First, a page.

Sprinkle provides a word by word verse by verse exegesis based on a literary reading, and demonstrates the purposeful coherence of the current arrangement of the verses, which form one unit without any afterthoughts or secondary insertions, in which case uprooting any source oriented criticism that was born out of a previously inadequate reading of the text.
This reading resolves the chronological difficulties without any appeal to hypothetical insertions or sources.
Rationale for the Non-Chronological Arrangement
Sprinkle proposes the use of a literary technique like Resumptive Repetition allows for a number of things including:
- It can show simultaneous actions, contemporaneous actions by simply retelling the story from a different vantage point.
- It isolates material for didactic purposes.
- It can allow for different viewpoints, eg seeing things from a particular character’s point of view.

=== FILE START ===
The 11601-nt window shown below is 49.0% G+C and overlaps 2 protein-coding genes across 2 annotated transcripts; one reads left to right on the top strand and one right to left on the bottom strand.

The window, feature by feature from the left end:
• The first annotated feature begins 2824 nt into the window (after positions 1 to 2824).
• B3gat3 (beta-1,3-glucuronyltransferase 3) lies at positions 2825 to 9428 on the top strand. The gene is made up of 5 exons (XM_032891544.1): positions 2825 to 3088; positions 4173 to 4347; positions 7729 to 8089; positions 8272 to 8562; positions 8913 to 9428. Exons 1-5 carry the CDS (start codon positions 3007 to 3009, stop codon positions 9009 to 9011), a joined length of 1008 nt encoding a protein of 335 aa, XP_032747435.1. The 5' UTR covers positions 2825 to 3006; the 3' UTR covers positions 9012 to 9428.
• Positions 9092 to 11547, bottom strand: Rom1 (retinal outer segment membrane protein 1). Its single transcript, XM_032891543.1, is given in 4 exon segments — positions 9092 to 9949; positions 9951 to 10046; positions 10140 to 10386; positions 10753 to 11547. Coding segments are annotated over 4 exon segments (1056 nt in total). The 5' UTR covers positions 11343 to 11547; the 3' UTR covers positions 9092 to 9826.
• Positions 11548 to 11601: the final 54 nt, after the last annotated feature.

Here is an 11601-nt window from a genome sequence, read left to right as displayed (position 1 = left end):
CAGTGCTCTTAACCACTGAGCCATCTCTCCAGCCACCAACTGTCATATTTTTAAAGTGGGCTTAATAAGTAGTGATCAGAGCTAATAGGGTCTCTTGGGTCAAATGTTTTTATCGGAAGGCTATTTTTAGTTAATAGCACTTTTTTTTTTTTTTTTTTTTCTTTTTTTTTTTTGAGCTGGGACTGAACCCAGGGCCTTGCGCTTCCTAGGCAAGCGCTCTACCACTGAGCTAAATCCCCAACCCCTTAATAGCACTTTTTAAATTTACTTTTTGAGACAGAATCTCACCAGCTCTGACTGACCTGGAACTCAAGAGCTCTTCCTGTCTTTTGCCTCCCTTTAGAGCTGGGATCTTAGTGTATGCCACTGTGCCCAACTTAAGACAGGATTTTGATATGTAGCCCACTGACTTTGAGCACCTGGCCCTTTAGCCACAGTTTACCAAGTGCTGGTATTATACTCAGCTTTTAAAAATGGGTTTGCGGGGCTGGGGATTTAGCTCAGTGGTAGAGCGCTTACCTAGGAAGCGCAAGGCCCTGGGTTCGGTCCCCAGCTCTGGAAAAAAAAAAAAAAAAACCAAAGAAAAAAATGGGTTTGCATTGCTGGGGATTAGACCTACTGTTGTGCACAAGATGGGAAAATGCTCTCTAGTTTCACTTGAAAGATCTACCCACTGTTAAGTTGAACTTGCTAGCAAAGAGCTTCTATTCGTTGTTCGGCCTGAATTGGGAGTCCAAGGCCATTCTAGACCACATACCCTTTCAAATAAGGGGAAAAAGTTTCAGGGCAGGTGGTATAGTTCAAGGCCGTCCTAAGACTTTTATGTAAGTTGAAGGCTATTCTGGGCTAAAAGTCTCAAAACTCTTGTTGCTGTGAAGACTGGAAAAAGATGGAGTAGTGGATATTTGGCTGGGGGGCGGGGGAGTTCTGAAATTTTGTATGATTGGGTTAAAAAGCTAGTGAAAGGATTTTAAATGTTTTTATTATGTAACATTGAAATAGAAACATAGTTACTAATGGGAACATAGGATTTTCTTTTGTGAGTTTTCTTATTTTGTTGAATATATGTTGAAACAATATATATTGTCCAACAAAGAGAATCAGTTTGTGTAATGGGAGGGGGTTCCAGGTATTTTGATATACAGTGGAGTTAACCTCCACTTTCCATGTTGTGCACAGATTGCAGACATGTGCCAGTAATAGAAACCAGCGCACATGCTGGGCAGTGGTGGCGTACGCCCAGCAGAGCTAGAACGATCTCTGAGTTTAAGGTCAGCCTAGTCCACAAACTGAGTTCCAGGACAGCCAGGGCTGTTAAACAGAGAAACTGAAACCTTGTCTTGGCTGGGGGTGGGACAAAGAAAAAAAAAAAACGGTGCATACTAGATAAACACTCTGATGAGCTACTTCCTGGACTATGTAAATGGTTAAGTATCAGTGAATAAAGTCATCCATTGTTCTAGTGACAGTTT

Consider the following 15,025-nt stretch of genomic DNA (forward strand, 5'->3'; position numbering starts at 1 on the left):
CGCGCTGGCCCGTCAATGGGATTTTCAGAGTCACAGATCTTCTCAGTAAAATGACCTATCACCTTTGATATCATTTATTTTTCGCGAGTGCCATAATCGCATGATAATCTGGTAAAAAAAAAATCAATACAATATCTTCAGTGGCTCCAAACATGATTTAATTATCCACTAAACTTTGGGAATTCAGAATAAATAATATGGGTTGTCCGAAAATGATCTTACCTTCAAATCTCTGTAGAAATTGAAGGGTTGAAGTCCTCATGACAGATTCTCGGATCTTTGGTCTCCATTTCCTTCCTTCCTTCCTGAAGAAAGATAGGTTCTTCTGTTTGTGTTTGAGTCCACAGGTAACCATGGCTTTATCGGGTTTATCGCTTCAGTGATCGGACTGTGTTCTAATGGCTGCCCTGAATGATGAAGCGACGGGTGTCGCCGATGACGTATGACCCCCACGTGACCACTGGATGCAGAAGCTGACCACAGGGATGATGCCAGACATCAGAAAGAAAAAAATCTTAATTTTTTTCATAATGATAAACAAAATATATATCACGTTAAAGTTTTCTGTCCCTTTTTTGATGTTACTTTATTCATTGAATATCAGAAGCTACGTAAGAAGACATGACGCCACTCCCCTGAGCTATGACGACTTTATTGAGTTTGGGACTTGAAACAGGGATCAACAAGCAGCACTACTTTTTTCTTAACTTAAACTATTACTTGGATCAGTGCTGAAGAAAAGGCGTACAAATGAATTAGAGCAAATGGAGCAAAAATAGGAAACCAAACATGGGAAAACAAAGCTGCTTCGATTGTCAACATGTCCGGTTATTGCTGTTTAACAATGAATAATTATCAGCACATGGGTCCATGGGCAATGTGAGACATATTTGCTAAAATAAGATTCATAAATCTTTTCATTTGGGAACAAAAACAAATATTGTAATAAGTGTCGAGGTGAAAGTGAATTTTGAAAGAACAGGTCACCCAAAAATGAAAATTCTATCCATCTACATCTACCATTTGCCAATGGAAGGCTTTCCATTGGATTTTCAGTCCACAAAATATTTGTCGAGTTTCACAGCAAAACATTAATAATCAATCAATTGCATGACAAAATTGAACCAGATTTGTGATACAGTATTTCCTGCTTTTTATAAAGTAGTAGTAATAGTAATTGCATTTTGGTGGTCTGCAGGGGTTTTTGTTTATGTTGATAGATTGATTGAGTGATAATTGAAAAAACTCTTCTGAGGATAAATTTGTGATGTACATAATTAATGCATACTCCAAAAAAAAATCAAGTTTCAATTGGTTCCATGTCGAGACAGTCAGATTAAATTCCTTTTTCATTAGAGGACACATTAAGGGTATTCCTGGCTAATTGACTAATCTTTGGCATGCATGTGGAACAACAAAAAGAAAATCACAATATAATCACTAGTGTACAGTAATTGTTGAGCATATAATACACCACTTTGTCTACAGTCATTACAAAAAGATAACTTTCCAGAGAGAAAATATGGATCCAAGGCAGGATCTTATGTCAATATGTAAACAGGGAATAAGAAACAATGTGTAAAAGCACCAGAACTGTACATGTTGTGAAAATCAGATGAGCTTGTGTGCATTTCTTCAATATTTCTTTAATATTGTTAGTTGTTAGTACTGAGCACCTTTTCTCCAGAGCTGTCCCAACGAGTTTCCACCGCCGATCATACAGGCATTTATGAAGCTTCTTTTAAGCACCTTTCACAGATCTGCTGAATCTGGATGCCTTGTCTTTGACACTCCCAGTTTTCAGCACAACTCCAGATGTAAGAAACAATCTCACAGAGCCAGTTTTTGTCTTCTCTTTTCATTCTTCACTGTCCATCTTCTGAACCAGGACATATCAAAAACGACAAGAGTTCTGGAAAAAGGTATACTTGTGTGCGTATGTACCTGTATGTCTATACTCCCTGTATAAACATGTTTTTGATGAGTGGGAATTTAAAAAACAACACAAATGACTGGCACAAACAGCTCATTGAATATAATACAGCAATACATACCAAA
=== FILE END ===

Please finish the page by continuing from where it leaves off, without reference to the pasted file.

- And by placing the reaction of the people in between the Decalogue and Book of the Covenant 20.22-23.33 the author has formed a chiastic structure for his account of the establishment of the covenant:
What Does A Chiastic Structure Achieve for Interpretation ?
Chiastic Structure for Establishment of the Covenant
- A and A’: The emphasis is on the first and last units that deal with the establishment of the covenant.
- B and B’: The two units of regulations represent the stipulations that the people must follow to be in compliance with the covenant.
- C: the chiastic center, accentuates the operating principle of the covenant, namely, the ‘fear of God’.
”It is the proper fear of God, awe not terror, that operates within that covenant to inspire the people to obedience rather than sin. The obedience that ‘the fear of God’ produces is central to the idea of a covenant with God cf 19.5-6 and 24,7, and accordingly the section portraying and redirecting the people’s ‘fear of God’ has been placed at the center of the account of the establishing of the covenant.”